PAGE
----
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Not-So-Standardized Test Season

By Mariya Kooran

Change has become a common theme throughout the last two years in students’ high school careers in classrooms and learning curriculums, interfering with testing routines and protocols. Last year, students were met with a series of drastic changes, such as the six-foot social distancing rule, mask mandate, and hybrid learning. Standardized tests were administered digitally and shortened, while some were even cancelled.

This year, the SAT will continue to be given while enforcing mask mandates and social distancing rules. There will be fewer seats at testing centers and locations might even change for some students due to these unprecedented circumstances.

Source by Anna Detke

Many students have grown even more anxious and frustrated for this year's exams as a result of unavailable test centers, modified curriculums, and exam structures.

Unlike last year’s modified exams, the AP tests for 2021 will be full length and most tests are administered for a duration of three hours. During the first window in which the test is administered, all exams will be taken traditionally in school using pen and paper. During Administration 2, half of the students will be taking it traditionally while the other half will take it digitally, with the option of being at home or in person. In Administration 3, all students will be taking the test digitally, either at home or in person. The Sewanhaka District has decided hybrid students are required to take AP exams in school during Administration 1, while fully remote students have the option to take digital versions in the comfort of their own homes during Administration 3. Although digital testing at home may seem advantageous to many students, it should be noted that the option to go back and forth between questions is not available and the format for exams will be different.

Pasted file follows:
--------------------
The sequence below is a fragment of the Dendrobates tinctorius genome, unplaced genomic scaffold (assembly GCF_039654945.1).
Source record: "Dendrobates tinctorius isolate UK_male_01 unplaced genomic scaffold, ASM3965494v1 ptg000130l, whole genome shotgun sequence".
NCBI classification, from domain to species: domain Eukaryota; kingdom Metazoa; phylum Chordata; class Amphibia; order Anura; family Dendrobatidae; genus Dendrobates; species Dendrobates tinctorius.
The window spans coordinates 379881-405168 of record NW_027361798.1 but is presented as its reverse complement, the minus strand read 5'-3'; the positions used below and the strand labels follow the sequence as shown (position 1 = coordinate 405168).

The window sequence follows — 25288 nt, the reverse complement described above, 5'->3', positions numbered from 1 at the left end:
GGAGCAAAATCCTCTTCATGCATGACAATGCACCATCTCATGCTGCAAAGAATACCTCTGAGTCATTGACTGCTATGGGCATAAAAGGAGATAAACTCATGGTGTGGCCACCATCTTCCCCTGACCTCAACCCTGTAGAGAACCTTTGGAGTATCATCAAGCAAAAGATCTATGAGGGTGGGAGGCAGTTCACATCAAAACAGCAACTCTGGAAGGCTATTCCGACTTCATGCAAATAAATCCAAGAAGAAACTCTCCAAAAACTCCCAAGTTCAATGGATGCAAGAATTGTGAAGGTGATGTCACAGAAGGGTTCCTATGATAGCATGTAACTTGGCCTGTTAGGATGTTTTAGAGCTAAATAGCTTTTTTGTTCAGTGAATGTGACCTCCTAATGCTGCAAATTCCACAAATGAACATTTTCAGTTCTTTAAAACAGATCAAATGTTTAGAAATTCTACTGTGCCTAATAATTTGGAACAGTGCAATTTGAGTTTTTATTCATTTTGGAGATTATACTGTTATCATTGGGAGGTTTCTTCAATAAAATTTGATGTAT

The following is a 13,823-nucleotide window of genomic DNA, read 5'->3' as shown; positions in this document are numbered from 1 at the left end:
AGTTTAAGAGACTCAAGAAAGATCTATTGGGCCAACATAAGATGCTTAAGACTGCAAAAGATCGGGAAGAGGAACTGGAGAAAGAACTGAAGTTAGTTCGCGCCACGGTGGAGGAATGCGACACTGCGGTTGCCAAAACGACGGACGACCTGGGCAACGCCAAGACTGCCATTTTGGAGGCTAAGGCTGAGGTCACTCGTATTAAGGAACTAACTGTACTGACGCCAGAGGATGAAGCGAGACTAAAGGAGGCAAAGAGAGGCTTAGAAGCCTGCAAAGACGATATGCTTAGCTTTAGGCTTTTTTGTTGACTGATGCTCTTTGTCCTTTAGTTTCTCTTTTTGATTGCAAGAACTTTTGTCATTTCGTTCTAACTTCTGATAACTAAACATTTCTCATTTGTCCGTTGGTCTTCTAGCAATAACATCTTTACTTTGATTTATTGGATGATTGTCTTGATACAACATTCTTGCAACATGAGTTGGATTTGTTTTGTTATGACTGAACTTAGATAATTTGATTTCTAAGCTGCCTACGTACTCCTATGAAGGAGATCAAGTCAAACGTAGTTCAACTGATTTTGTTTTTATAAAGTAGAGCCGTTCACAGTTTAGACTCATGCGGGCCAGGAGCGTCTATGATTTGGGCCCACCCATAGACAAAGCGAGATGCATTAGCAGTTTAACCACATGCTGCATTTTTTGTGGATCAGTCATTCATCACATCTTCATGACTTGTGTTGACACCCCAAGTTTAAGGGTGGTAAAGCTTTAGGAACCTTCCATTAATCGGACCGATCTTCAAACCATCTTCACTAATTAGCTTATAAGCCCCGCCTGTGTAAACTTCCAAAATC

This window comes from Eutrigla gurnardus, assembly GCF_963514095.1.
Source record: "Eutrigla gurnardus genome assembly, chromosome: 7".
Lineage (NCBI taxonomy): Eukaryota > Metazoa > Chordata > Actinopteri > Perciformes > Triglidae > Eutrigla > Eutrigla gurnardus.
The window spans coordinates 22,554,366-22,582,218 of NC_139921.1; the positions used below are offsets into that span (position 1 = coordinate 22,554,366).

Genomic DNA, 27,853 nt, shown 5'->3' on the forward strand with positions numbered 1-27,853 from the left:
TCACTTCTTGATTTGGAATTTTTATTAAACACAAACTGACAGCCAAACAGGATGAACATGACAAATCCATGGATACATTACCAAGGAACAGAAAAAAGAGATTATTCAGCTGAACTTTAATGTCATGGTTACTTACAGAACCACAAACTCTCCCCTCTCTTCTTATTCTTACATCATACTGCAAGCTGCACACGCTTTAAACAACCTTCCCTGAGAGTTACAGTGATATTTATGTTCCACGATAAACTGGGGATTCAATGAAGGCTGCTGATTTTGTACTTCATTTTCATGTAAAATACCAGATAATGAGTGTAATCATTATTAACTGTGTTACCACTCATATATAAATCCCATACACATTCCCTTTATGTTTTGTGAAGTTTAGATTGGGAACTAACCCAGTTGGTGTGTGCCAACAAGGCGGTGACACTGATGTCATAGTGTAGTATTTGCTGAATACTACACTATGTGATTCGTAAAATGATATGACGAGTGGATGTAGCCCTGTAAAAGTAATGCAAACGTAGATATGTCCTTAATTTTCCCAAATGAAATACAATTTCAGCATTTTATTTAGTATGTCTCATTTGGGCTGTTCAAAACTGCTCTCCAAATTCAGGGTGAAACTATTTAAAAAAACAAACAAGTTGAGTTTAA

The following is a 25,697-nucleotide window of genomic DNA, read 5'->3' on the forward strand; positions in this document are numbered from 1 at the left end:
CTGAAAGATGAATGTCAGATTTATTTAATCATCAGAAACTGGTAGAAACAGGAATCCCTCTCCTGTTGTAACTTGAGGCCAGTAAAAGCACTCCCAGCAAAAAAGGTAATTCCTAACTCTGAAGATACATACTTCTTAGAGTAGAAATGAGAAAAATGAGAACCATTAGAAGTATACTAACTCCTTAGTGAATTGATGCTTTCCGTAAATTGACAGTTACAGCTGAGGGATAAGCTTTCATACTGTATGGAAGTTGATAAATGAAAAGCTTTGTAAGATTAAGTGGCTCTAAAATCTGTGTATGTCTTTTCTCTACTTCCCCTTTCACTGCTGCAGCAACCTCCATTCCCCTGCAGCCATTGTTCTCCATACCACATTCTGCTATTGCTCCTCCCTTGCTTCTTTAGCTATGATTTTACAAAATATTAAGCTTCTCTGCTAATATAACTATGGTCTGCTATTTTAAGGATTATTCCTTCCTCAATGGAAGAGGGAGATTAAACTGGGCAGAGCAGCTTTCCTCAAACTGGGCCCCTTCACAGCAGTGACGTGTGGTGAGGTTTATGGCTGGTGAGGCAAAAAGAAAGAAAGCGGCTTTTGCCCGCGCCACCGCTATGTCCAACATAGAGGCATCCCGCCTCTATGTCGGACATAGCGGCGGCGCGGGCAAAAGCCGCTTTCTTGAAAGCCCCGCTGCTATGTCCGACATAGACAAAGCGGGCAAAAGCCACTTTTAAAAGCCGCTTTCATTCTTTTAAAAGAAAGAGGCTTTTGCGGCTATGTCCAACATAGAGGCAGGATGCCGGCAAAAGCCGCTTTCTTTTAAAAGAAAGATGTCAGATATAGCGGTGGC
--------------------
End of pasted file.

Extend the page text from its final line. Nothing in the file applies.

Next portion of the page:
These changes have sparked anxiety and confusion amongst some students because it is unlike any other form of testing throughout the past years, while other students have learned to quickly adapt due to last year’s experience.

As these students gain experience with standardized testing in the midst of a pandemic, many have tailored their routines to make a better environment for learning...

“Taking AP exams will be a new experience and having taken practice tests only online, it will be totally unexpected. This is definitely uncharted territory,” said senior Julia Ajith.

Some students feel that a change in traditional teaching should exempt them from traditional testing. Additionally, the unorthodox circumstances mean that students have to understand concepts without being able to do labs or demonstrations.

As these students gain experience with standardized testing in the midst of a pandemic, many have tailored their routines to make a better environment for learning.

“I have taken my SAT twice with all the COVID-19 precautions and I personally don’t think it affected my test-taking experience in a detrimental way. Although it can be frustrating, I think it’s really important to understand that these precautions are necessary and that accommodations can be made in order to ensure that every student is able to have the best experience possible,” said junior Laaibah Shoaib.

It is evident that even in the midst of a pandemic, NHP students still find a way to prioritize their education and prepare for challenging standardized tests and AP exams.


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